David Petraeus, Hillary Clinton and the Perils of Email

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They screwed up—just like the rest of us. Jason Reed/Reuters

The New York Times's scoop that Hillary Clinton used her personal email account for her digital correspondence as Secretary of State has a lot to do with David Petraeus's plea deal for leaking classified material. Both concern the perils of the modern age.

Clinton may or may not have broken federal regulations when she blew off her official email account and instead used one from her domain, "clintonemail.com." Clinton's office said she hewed to the letter and spirit of the law regarding federal archives, but experts quoted in the piece expressed doubt that what Clinton did—hand-culling her personal emails and deciding which ones were official and archivable—was in keeping with the statute. Either way, it looks at least for now more like a case of, at most, misinterpreting regulations than violating the law.

In Petraeus's case, there's no doubt that he broke the law. He admitted it as part of a plea deal. At issue was his sharing of secrets with a woman who would become his mistress. In his position as a military commander and director of the CIA, Petraeus's very location was often classified, meaning that quotidian notes such as "I'm in Omaha" were as classified as "I told the president this morning..." Either way, Petraeus was impossibly reckless not only in his choice of words but in his lover as well. Had Paula Broadwell, his paramour, not lobbed angry emails at a Tampa socialite, Jill Kelley, whom she considered to be too close to Petraeus, none of this might have come to light. Kelley took her complaints to the FBI,and the investigation was born. If it were a movie, there would have been gunplay. Instead we have the smoking gun of gmail.

Alas, Petraeus and Clinton are not alone when it comes to tripping over work and personal email. Virtually anyone in a white-collar job has both a personal email account and a work one and few people practice the kind of rigid hygiene required to keep them apart. You use work email to say you'll be late for dinner, and a private one to tell your boss the project is over budget. Either way, I'd be hard-pressed to think of anyone who is hypercautious about which to use—even though the consequences are considerable. Your company could go after you for taking sensitive information out of its system. Put personal things in your company email, say about your health, and who knows where that could end up?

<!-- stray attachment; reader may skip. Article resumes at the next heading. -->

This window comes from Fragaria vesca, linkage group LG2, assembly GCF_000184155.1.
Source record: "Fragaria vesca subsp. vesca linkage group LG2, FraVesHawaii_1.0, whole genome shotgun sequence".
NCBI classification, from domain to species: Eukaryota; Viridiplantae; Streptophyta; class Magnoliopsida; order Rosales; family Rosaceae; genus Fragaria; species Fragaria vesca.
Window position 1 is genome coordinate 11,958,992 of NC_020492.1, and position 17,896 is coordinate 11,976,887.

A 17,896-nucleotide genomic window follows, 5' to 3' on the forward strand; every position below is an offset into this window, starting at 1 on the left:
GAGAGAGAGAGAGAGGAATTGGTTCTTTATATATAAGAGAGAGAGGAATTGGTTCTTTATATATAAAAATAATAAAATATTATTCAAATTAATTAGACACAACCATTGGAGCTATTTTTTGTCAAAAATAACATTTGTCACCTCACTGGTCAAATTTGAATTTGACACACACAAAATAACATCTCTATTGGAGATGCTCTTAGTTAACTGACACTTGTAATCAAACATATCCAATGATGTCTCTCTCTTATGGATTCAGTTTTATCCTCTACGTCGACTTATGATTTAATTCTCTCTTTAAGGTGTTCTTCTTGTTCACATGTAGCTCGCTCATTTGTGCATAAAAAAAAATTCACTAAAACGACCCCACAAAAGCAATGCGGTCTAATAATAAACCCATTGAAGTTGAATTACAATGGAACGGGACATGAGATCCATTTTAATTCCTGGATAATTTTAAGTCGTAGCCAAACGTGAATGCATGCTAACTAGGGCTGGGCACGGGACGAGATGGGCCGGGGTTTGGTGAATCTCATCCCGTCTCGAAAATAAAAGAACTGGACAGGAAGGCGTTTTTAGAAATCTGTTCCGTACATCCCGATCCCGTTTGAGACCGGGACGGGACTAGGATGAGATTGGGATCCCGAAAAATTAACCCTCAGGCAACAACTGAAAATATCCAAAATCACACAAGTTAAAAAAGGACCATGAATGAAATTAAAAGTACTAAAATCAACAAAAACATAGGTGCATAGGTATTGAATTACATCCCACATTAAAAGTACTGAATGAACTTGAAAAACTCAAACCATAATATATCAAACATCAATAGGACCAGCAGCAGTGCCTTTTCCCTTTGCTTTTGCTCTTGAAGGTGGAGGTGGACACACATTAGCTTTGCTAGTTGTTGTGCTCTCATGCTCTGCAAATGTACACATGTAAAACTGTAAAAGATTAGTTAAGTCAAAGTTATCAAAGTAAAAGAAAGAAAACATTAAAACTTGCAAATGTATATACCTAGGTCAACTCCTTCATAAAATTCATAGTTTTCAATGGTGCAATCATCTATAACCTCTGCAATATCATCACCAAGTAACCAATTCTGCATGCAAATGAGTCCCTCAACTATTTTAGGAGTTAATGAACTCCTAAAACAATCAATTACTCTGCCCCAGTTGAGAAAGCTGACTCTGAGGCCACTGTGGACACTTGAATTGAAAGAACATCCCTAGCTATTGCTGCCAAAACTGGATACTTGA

Efforts to avoid getting caught usually fail. Petraeus and Broadwell made some efforts to avoid detection. Instead of corresponding between two email accounts they each logged into the same account, creating drafts for each other. But Broadwell corresponded with that account from her own, leading investigators to Petraeus's disclosures.

As for Clinton, I've never heard of anyone in government completely blowing off their government email to use their personal email for everything. I've written to government officials I know on their personal and business accounts and sometimes the messages have gotten crossed. Most have been pretty judicious about their use. I served on a government commission in 2009 and 2010 and I remember being quite mindful about what went where—even if one occasionally cringed at the thought that some historian would eyeball one's catty comments.

We're about 25 years into the era of widespread email use. You would think by now people would have learned the basics about deletion, keeping things offline, etc. On the other hand, 50,000 years of evolution never quite prepared us for the day when our exact thoughts could be captured and distributed instantly. People forget about discretion when they're sitting in a cubicle farm. Little surprise then that while David Petraeus may have been the soldier of his generation but in the adrenaline rush of war, and the endorphin swelling rush of a love affair, he was reckless with his email in a way that he never would be with his sidearm. For Clinton, it's hard to understand why, if she and her staff believed her email use to be legal, she would not have gotten an opinion saying as much. After all this is pretty unusual. Given the scrutiny that she's always under for opacity, why she and her staff wouldn't have been more careful is puzzling. Then again, you can never go wrong betting that smart people will make the most obvious mistakes—especially when it comes to email.